Proteins have evolved over hundreds of years to perform highly sophisticated tasks ranging from energy production to detoxification of harmful substrates, yet their structural fragility continues to limit their application beyond biological systems. In order to allow the utility of these systems to reach their full potential, it is essential that a strategy for preserving the three-dimensional structure - which represents the key to their efficacy - be developed. Our research is focused on understanding how to achieve this through building non-natural materials capable of encapsulating proteins, and thus stabilising their structure.

It is envisioned that materials capable of encapsulating proteins in their native form will prevent or inhibit their denaturation.

Broadly our research interests span the fields of inorganic chemistry, materials science and biochemistry. Skills and knowledge drawn from each of these disciplines will be combined within our interdisciplinary research program.



The University of Manchester

Our MChem Student Will presented his fourth year project proposal poster. Well done Will!



The University of Manchester

Check out our new PhD position here!

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The University of Manchester

Welcoming new members Becky, Jonathan and Will to the group!



The University of Manchester

Happy Halloween from 80% of the Riddell group!

About Imogen

Imogen A. Riddell

Royal Society University Research Fellow

Imogen was born and raised in the scottish borders before completing her undergraduate degree at the University of Strathclyde in Glasgow. She then moved to the University of Cambridge where she completed a PhD in the Nitschke group developing novel self-assembling architectures for a variety of applications. Following this she moved to Boston, to work with Professor Stephen Lippard at MIT. She joined the School of Chemistry at the University of Manchester as a Dame Kathleen Ollerenshaw Fellow in 2017 and in 2018 was appointed as a Royal Society University Research Fellow. Imogen is also on the editorial board of Transition Metal Chemistry.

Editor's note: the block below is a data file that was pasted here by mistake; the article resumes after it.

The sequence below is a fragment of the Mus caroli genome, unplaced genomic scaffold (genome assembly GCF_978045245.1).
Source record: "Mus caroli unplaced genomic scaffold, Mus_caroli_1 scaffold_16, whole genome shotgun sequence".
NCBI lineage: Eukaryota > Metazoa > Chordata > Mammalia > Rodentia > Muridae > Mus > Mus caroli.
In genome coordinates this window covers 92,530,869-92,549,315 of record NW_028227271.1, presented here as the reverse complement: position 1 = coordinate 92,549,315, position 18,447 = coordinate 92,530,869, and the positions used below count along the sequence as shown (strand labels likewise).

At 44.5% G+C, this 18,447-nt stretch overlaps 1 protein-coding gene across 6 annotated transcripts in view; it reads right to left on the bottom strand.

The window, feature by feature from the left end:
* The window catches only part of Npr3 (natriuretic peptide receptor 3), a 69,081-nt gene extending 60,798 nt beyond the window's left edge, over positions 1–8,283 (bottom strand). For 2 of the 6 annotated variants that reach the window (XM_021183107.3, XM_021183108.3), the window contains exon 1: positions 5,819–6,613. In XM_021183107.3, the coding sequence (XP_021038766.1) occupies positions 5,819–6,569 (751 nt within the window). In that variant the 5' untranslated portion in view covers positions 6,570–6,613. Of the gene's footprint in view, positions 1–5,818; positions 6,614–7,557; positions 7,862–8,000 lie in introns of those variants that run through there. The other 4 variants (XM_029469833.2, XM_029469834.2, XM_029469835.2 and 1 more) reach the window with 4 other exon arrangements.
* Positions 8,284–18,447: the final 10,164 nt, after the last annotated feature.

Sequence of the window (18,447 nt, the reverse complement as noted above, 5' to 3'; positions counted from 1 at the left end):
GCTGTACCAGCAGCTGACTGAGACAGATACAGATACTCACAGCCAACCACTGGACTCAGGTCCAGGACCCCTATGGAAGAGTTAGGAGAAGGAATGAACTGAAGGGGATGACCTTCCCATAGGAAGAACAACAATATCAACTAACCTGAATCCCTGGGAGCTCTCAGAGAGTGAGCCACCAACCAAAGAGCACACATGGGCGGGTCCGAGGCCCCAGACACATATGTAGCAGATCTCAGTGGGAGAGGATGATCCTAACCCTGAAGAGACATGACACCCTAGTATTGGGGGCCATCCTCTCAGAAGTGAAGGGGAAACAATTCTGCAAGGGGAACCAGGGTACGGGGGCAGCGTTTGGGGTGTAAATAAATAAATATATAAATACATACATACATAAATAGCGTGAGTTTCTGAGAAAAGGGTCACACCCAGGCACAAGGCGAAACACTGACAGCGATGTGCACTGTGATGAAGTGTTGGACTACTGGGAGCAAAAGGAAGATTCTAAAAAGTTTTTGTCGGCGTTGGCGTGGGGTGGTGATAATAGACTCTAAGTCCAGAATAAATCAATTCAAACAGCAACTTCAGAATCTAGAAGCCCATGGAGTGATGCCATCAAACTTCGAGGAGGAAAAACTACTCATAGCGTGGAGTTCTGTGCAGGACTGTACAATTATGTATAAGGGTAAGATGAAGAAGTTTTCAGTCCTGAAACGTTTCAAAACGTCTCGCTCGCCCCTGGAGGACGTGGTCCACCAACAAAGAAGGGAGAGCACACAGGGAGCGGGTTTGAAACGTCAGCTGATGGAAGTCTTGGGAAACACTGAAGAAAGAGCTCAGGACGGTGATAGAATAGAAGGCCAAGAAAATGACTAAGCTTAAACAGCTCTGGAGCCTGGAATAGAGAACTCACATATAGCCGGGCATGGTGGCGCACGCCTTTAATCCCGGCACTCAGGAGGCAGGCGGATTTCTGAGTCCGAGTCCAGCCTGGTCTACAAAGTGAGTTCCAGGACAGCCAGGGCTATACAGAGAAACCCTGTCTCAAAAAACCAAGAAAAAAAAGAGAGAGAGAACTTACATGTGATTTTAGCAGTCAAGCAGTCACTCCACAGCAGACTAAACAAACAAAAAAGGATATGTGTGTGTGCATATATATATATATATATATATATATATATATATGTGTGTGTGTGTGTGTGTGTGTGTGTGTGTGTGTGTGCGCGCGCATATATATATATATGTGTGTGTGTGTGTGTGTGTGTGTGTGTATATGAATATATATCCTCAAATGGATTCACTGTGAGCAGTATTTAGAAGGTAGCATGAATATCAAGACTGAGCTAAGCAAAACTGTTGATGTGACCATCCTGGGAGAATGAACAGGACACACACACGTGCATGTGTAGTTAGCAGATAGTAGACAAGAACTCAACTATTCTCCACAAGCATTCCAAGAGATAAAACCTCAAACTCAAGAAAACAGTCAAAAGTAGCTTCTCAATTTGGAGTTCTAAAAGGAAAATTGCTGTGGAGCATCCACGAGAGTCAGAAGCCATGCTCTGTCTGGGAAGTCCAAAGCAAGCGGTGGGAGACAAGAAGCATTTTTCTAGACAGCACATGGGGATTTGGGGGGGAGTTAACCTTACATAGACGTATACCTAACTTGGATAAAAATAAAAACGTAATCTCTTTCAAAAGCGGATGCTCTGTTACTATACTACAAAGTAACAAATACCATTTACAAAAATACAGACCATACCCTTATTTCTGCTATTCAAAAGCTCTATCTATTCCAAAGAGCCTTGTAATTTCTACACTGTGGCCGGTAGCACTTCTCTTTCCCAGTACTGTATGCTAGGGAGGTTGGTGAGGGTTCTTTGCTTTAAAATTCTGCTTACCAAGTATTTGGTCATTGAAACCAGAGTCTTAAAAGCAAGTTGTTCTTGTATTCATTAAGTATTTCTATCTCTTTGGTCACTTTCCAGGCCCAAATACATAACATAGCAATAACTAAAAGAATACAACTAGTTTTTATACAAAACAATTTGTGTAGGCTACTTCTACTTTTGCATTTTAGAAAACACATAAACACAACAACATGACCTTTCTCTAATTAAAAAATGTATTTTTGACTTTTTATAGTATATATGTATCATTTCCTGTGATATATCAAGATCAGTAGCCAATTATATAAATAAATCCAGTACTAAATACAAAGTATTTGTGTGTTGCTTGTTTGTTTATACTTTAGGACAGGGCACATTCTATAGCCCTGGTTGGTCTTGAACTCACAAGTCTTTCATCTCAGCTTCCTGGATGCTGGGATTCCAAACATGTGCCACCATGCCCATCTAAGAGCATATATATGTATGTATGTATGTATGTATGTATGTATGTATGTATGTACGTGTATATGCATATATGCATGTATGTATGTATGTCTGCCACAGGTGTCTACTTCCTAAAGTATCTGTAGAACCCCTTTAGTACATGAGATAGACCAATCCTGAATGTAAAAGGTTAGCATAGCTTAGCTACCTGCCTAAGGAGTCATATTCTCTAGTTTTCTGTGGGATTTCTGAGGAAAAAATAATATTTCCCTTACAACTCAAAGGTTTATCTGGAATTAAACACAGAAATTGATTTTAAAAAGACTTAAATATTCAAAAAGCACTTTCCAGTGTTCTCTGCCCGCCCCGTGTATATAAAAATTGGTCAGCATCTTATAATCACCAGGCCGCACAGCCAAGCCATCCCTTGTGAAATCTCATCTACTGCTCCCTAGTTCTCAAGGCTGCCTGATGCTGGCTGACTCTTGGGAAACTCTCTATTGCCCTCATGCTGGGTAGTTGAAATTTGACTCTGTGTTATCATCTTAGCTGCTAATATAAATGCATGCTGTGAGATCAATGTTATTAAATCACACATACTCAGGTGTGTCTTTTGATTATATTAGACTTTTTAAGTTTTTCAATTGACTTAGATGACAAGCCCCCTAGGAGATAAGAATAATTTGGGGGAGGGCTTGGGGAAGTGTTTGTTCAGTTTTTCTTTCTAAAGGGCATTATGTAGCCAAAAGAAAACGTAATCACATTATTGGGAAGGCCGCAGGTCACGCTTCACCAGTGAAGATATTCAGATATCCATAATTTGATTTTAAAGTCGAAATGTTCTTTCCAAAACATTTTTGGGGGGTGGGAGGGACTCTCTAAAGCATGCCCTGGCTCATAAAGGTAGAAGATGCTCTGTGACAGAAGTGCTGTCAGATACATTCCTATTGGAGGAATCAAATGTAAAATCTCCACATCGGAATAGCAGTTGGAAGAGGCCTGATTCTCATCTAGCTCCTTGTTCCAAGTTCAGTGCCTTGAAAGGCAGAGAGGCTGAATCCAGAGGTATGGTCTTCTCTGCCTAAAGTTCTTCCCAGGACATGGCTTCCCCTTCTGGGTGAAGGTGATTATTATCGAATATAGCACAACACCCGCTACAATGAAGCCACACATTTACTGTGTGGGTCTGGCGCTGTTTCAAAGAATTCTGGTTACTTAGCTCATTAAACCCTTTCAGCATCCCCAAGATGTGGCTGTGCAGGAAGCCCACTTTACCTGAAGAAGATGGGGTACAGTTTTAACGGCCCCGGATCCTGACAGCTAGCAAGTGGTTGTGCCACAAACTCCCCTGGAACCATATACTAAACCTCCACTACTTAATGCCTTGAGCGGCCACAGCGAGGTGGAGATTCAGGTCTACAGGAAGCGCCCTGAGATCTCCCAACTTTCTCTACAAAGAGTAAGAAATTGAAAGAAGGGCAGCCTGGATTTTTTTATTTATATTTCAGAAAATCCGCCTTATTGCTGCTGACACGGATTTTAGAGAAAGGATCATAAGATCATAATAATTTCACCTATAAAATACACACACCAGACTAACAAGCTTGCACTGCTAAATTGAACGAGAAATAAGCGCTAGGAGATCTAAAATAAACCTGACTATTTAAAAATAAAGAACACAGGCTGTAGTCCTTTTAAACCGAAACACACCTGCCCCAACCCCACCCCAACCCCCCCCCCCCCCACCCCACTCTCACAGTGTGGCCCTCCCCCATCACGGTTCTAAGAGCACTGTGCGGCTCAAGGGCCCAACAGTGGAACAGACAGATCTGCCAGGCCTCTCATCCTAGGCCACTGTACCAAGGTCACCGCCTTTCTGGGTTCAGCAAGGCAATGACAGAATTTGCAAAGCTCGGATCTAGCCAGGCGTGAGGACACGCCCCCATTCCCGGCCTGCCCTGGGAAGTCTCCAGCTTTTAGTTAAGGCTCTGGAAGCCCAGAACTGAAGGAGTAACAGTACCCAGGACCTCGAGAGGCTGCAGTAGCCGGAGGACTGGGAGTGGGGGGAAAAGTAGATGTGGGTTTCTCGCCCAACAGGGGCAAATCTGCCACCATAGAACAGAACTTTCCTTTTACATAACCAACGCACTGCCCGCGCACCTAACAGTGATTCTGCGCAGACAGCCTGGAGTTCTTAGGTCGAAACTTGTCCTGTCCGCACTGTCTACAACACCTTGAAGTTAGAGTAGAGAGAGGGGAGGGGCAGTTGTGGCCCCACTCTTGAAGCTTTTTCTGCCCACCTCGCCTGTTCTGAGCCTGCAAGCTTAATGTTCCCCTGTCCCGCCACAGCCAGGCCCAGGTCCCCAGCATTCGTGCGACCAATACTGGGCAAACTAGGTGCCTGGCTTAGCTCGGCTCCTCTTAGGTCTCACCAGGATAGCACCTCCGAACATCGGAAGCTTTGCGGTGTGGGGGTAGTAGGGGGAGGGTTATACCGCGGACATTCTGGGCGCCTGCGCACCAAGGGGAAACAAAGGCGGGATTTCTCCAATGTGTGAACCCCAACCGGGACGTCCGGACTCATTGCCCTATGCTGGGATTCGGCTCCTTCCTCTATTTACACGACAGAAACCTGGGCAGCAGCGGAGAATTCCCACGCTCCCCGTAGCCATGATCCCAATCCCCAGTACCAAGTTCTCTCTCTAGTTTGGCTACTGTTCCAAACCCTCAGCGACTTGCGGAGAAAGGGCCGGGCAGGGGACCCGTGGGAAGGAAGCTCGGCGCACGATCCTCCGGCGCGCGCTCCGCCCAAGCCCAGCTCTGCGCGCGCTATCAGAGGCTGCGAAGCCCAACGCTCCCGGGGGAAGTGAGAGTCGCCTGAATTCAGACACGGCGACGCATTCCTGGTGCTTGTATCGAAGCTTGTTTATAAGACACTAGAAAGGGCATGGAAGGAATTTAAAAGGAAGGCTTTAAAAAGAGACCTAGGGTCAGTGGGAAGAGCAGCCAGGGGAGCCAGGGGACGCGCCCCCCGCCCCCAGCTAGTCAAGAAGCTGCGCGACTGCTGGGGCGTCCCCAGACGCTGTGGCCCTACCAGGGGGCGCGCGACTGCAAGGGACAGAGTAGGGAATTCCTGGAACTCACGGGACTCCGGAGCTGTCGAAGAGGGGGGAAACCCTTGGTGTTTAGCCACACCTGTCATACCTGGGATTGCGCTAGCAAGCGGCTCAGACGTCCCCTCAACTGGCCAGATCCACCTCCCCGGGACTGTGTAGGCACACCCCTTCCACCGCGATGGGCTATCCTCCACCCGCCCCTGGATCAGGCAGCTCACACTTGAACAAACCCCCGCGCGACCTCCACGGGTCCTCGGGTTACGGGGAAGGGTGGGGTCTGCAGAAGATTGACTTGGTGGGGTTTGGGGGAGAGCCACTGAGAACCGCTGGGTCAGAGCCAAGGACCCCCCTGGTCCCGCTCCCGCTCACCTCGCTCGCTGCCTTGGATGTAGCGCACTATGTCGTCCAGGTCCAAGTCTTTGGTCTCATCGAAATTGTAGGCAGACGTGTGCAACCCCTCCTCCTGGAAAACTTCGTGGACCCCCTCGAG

In her spare time Imogen enjoys running, hillwalking and sharing a meal with friends.

Dr Jonathan Robson


Jonathan completed his undergraduate degree and PhD at Imperial College London working under the supervision of Dr James Wilton-Ely. His PhD focused on using ruthenium (II) vinyl complexes to detect carbon monoxide in biological environments.

At Manchester, Jonathan's research is focused on the encapsulation and stabilisation of proteins within supramolecular structures. This project aims to retain the original structure of proteins whilst allowing them to exist outside of biological systems.


In his spare time Jonathan enjoys drinking blush rosé and watching the real housewives franchise.

Lauren Taylor

PhD Student

Lauren is originally from Manchester and before moving back for her PhD, she spent four years at The University of Leeds completing her MChem degree.


Lauren's research is focused on transition metal coordination chemistry and site specific binding of metals in self-assembly reactions with asymmetric ligands.

Lauren enjoys playing Korfball, watching true crime documentaries and drinking wine.

Dan spent four years at the University of Leeds completing his MChem degree with a final year research project in the Halcrow group on spin-crossover tridentate Fe(II) complexes.

His current research focuses on the synthesis multinuclear supramolecular architectures, comprising of lanthanide ions, for drug encapsulation, delivery and bio imaging.

Dan enjoys playing PokemonGo, eating plastic cheese sandwiches and  5 packs of doughnuts from Morrisons.

Daniel Bell

PhD Student

Rebecca Andrews

PhD Student

Rebecca completed her MChem degree at the University of Huddersfield, spending her fourth year preparing self-assembled supramolecular hosts to sequester anions from aqueous solutions.